Genetic factors affect the susceptibility to bacterial infections in diabetes

Johan R Simonsen, Annemari Käräjämäki, Anni A Antikainen, Iiro Toppila, Emma Ahlqvist, Rashmi Prasad, Dina Mansour-Aly, Valma Harjutsalo, Asko Järvinen, Tiinamaija Tuomi, Leif Groop, Carol Forsblom, Per-Henrik Groop, Niina Sandholm, Markku Lehto

Research output: Contribution to journalArticlepeer-review


Diabetes increases the risk of bacterial infections. We investigated whether common genetic variants associate with infection susceptibility in Finnish diabetic individuals. We performed genome-wide association studies and pathway analysis for bacterial infection frequency in Finnish adult diabetic individuals (FinnDiane Study; N = 5092, Diabetes Registry Vaasa; N = 4247) using national register data on antibiotic prescription purchases. Replication analyses were performed in a Swedish diabetic population (ANDIS; N = 9602) and in a Finnish non-diabetic population (FinnGen; N = 159,166). Genome-wide data indicated moderate but significant narrow-sense heritability for infection susceptibility (h2 = 16%, P = 0.02). Variants on chromosome 2 were associated with reduced infection susceptibility (rs62192851, P = 2.23 × 10-7). Homozygotic carriers of the rs62192851 effect allele (N = 44) had a 37% lower median annual antibiotic purchase rate, compared to homozygotic carriers of the reference allele (N = 4231): 0.38 [IQR 0.22-0.90] and 0.60 [0.30-1.20] respectively, P = 0.01). Variants rs6727834 and rs10188087, in linkage disequilibrium with rs62192851, replicated in the FinnGen-cohort (P < 0.05), but no variants replicated in the ANDIS-cohort. Pathway analysis suggested the IRAK1 mediated NF-κB activation through IKK complex recruitment-pathway to be a mediator of the phenotype. Common genetic variants on chromosome 2 may associate with reduced risk of bacterial infections in Finnish individuals with diabetes.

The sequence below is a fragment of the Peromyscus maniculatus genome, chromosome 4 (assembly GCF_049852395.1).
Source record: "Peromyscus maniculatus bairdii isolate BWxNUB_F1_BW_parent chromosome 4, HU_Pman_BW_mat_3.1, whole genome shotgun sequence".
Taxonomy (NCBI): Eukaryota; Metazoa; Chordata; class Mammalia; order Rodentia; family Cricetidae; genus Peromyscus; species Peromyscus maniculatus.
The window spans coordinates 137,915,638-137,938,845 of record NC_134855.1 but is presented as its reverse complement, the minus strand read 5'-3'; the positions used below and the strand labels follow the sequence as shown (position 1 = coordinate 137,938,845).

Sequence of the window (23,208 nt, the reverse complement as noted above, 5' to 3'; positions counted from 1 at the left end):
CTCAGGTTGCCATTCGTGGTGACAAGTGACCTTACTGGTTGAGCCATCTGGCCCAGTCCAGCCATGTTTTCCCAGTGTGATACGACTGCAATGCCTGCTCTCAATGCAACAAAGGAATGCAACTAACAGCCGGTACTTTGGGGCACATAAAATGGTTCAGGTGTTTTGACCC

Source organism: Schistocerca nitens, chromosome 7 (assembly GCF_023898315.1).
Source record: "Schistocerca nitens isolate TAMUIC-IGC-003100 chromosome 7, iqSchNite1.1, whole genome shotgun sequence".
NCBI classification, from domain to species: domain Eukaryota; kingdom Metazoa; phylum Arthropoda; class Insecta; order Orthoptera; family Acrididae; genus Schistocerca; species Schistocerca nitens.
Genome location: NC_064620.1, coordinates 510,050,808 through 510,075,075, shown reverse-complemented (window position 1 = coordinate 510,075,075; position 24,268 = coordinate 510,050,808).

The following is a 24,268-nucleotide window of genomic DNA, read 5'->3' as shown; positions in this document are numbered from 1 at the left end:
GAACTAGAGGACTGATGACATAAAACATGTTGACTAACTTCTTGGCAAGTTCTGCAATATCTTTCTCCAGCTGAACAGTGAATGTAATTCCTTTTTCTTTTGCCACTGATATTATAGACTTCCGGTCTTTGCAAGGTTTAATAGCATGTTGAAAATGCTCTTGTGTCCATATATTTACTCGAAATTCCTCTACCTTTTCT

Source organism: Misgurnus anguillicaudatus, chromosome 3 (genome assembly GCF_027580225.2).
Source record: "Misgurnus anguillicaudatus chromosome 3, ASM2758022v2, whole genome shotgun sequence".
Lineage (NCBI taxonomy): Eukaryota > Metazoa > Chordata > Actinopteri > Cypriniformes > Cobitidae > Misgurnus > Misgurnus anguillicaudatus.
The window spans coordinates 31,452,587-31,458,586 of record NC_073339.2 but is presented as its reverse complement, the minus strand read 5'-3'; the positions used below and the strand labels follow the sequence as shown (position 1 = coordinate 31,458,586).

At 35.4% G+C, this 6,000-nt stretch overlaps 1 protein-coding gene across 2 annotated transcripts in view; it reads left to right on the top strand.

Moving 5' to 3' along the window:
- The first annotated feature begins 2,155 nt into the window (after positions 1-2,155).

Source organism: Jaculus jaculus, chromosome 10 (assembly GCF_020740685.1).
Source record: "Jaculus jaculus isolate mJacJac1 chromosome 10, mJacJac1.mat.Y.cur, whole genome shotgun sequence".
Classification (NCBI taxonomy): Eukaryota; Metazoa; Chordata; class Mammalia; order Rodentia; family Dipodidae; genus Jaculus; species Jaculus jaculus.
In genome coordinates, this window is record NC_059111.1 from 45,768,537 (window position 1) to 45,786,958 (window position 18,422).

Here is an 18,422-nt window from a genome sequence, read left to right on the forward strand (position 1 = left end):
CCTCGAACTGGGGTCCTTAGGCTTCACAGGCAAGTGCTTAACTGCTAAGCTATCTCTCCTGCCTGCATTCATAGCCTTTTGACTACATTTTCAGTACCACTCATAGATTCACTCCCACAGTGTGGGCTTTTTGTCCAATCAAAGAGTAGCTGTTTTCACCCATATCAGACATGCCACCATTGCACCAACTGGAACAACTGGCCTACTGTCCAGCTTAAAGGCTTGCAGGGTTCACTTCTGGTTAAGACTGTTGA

Original languageEnglish
Article number9464
JournalScientific Reports
Publication statusPublished - 2021

Subject classification (UKÄ)

  • Endocrinology and Diabetes
  • Infectious Medicine


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